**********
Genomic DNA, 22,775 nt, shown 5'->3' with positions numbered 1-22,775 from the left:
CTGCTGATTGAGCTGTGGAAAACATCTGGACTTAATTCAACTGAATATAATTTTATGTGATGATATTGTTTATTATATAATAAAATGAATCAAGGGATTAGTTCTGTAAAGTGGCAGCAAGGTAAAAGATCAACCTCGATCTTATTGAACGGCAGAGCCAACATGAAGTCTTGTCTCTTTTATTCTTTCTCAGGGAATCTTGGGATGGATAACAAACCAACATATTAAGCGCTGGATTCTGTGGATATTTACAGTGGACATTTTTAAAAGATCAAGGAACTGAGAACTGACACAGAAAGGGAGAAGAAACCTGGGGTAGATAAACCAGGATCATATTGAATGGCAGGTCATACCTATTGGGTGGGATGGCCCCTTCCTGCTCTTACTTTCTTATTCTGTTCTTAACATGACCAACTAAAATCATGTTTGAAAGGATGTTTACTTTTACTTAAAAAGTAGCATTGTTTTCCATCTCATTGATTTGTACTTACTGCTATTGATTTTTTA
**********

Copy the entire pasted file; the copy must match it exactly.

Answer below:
Genomic DNA, 22,775 nt, shown 5'->3' with positions numbered 1-22,775 from the left:
CTGCTGATTGAGCTGTGGAAAACATCTGGACTTAATTCAACTGAATATAATTTTATGTGATGATATTGTTTATTATATAATAAAATGAATCAAGGGATTAGTTCTGTAAAGTGGCAGCAAGGTAAAAGATCAACCTCGATCTTATTGAACGGCAGAGCCAACATGAAGTCTTGTCTCTTTTATTCTTTCTCAGGGAATCTTGGGATGGATAACAAACCAACATATTAAGCGCTGGATTCTGTGGATATTTACAGTGGACATTTTTAAAAGATCAAGGAACTGAGAACTGACACAGAAAGGGAGAAGAAACCTGGGGTAGATAAACCAGGATCATATTGAATGGCAGGTCATACCTATTGGGTGGGATGGCCCCTTCCTGCTCTTACTTTCTTATTCTGTTCTTAACATGACCAACTAAAATCATGTTTGAAAGGATGTTTACTTTTACTTAAAAAGTAGCATTGTTTTCCATCTCATTGATTTGTACTTACTGCTATTGATTTTTTA